> In fact you can take a look at what he did for me as
> an example, although perhaps one of the more
> extreme...
> I paid $200 for a motor core that Jim helped me pick
> out. He probably added $150 worth of free parts
> that he had handy, plus spent 2 full days in his
> shop supervising my 16 year old son and I as we
> worked together to rebuild and modify the motor for
> use in our Datsun truck. He did not do any of his
> own work during these two days, he just took the
> days off and helped us.

Well when I spouted out at you I was hoping you lived
in Maine or something and would never take me up on it
8^P

> So my story is that I got my motor for $200 dollars
> from a forklift junk yard, but in reality if you add
> up the total costs of Jim's parts and time, plus a
> two day trip for my son and I to Redmond Oregon, my
> little motor probably cost more than a Warp 9. Of
> course we all got a lot more than a motor out of the
> deal, but like I said there is usually an untold
> part of the story.

Well if we dig deeper into this story Mike is the one
who built it and there was some additional time
involved there. Add to this that there was chitchat
and visiting going on (your motor bares the resulting
distraction scars, LMAO)

In general though you're right in that if I can break
up the time and do a motor when not pressed for lift
motor time then I can treat people a little kinder 8^)

> Your not likely to get quite as lucky as me, but if
> you want a sure fire way to get more than what you
> are paying for on a motor contact Jim Husted. Also
> realize that not every EV needs an 8 or a 9 inch
> motor. Many have been built using 6 and 7 inch
> motors which are much easier to come by at lower
> prices. If you want to know the difference between
> using a 6 inch motor and a 9 inch motor when you
> talk to Jim ask him to give you his wheelbarrow
> analogy :)

Don't be knocking on my wheelbarrow stories ;^)

Honestly, EVeryone just screams about motor ETA and
just crawl out of their skin till it ships. I'm
guessing at least half sit for a year before running,
LMAO!!! so many of you are a little farther than you
might first think. With that said be patient and do
your homework and go out and beat your local bushes
for your perfect core deal, it is there to be found
I'm all but sure of it 8^)

A great, but real hit or miss place to find motors are
at metal scrap yards. My shop neighbor Dan bought 3
motors from our local place. He got an MKB 12 brush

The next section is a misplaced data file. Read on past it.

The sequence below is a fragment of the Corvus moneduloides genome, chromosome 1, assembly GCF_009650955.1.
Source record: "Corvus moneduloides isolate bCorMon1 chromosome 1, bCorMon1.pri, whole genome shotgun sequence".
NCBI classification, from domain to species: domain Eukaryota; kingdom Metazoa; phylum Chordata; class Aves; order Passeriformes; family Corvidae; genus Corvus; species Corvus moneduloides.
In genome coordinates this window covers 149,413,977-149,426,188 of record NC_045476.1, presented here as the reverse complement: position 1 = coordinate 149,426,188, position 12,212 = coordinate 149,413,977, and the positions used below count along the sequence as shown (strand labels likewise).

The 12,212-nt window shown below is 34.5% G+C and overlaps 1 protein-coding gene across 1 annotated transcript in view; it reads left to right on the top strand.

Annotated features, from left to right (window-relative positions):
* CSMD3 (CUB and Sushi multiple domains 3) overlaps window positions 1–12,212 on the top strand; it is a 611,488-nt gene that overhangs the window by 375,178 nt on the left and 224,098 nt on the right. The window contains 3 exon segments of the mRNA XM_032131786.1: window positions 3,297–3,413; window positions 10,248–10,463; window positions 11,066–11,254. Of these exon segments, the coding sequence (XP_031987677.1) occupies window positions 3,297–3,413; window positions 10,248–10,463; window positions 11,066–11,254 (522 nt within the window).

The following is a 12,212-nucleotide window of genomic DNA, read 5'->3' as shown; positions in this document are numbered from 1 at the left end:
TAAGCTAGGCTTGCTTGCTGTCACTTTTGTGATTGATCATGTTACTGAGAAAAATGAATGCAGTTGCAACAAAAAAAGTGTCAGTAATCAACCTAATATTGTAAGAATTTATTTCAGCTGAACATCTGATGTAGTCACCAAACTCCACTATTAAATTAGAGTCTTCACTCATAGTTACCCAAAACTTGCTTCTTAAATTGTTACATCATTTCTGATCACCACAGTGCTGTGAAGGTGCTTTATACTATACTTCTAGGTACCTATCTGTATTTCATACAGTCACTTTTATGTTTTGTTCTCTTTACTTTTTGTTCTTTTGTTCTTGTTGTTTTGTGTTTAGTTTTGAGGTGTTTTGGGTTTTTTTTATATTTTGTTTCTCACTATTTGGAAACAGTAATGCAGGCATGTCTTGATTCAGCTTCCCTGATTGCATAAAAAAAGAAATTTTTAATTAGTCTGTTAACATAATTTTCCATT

Prestolite, a 9" Prestolite pump motor (all but a
direct copy of the FB1 motor)(needs a new shaft and
drive plate) and another 13" 72 volt Allis Chalmer
motor like the beast I did for Wayland. All for, get
this.... 7 dollars, something like ten cents a pound,
LMAO. This was a bit ago before metal prices jumped
but still. Dan got lucky, but he kept going back and
found these hiden in the rubble. I weasled the big
boy from him fixing one of the small ones for him,
yeah I know I'm EVil, lol.

Anyway going back to your motor, 200.00 plus a shaft,
bearings and brushes isn't anywhere near the cost of a
new motor even having me do one for ya.

FWIW as for this threads title, the Warp brand of
motors are well built motors and drive lots of
vehicles around for those not lucky enough to have
motors handed to them or don't live on the legendary
island of motors 8^)

Had fun, hope this helps

Jim Husted
Hi-Torque Electric



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Discussion Starter #16
On Thu, 6 Sep 2007 22:51:53 +0000, you wrote:

>
>It always seems like the other guys are the fortunate ones. Keep your chin up, at least once in your life it will be your turn.
>
>As far as finding cheap motors it's mostly a myth and often only a part of the story gets told.
>
>I have been with Jim Husted and watched him motor scrounging. He's a pro and can spot what is good and what is junk, then he can bring it back to his shop and fix anything that is wrong. He has the tools, the know how, and a working knowledge of the cost of replacement parts. Even at this, it is hard for him to compete pricewise with a brand new warp motor. In order to do so, he likely has to donate some of the labor, but it breaks up the monotony of his usual work and he is passionate about the EV cause. I suspect if he factored in all the transportation, time, parts, and overhead and charged accordingly that his used motors would cost just as much as a brand new one.

I agree. But Jim's work is well worth the price.
>
>In fact you can take a look at what he did for me as an example, although perhaps one of the more extreme...
>
I don't think this is extreme. I think this is normal for Jim. My
motor had a short to ground. I took it to a local shop to save some
money. (Sarcastic HA!) All he did was keep it for 2 weeks and paint